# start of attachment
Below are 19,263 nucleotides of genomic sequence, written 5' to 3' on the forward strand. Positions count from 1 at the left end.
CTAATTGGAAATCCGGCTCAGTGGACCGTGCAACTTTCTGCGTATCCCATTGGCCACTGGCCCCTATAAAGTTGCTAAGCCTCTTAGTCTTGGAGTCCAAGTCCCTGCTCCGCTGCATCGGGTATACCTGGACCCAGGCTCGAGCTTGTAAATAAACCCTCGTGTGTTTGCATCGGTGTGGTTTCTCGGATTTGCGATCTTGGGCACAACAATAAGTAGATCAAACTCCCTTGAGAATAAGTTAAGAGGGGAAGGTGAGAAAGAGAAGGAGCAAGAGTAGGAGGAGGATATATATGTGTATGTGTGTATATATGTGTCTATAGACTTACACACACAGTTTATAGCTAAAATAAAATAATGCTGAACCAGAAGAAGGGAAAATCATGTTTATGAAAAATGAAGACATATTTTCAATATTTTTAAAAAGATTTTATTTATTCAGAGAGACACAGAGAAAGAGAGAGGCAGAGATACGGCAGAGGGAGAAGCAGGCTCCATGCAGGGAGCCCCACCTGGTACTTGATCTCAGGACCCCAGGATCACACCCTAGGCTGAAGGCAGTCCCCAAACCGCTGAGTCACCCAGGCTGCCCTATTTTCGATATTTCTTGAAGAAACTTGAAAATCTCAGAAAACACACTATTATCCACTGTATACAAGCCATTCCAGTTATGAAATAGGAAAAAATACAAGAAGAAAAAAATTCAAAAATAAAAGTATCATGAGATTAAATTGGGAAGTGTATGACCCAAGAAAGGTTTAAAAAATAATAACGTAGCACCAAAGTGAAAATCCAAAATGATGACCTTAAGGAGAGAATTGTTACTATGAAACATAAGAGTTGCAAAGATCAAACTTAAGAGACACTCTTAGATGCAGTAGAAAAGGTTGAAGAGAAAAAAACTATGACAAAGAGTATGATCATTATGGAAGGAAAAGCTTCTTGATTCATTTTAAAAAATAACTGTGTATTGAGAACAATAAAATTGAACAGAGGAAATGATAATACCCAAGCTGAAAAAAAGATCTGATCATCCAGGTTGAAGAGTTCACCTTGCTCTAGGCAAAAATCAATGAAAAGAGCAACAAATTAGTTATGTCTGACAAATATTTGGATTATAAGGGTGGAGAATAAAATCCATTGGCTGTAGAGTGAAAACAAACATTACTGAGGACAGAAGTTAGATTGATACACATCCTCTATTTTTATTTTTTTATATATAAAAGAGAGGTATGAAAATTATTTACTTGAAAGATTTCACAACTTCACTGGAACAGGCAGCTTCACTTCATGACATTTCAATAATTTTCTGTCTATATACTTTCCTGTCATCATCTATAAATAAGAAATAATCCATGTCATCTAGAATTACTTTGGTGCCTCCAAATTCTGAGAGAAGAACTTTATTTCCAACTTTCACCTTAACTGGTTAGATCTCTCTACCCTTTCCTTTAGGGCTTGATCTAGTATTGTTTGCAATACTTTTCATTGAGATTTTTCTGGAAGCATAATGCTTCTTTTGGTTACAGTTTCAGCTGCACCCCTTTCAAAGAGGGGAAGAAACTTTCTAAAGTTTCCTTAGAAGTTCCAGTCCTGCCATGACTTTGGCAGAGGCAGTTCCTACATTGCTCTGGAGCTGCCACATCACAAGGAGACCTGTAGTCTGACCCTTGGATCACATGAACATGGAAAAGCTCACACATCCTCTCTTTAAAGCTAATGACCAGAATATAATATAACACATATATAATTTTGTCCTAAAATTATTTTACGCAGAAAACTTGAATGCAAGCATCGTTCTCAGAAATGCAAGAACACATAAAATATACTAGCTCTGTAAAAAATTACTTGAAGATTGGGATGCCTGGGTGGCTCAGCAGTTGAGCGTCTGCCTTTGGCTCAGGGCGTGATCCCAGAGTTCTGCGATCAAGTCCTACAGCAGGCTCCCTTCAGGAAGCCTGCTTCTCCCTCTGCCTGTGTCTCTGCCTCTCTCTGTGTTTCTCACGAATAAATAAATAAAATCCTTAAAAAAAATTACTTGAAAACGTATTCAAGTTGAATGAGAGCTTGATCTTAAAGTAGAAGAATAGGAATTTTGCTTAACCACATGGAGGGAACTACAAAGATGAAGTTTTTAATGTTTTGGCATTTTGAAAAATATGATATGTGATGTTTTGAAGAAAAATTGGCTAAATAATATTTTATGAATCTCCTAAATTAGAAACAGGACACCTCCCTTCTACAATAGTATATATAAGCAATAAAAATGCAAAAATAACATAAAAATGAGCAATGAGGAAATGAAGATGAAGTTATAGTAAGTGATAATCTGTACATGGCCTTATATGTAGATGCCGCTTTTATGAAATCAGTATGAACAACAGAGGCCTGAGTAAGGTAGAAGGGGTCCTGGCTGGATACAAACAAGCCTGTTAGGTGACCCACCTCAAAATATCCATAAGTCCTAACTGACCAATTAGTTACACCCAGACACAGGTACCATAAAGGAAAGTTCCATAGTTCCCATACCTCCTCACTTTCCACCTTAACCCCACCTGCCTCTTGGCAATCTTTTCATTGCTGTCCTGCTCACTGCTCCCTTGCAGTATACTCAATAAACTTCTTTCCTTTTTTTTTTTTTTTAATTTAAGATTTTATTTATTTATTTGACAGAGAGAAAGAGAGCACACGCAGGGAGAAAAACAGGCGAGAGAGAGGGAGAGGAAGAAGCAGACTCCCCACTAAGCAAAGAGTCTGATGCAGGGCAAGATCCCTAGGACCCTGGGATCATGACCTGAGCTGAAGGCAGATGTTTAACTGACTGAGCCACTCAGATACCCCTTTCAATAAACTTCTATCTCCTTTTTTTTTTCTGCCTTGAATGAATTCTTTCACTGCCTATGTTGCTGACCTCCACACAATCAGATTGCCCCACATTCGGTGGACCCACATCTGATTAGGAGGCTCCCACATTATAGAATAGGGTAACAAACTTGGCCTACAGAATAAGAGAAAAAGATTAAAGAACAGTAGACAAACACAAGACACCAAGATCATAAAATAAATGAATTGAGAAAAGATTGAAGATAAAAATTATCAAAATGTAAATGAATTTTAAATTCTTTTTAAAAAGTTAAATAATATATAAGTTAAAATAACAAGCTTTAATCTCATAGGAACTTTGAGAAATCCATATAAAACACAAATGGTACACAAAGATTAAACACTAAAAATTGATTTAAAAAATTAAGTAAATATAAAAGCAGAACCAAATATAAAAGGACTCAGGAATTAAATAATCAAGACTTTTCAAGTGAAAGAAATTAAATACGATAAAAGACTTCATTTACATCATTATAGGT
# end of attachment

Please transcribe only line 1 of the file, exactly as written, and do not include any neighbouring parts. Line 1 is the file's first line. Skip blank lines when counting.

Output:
Below are 19,263 nucleotides of genomic sequence, written 5' to 3' on the forward strand. Positions count from 1 at the left end.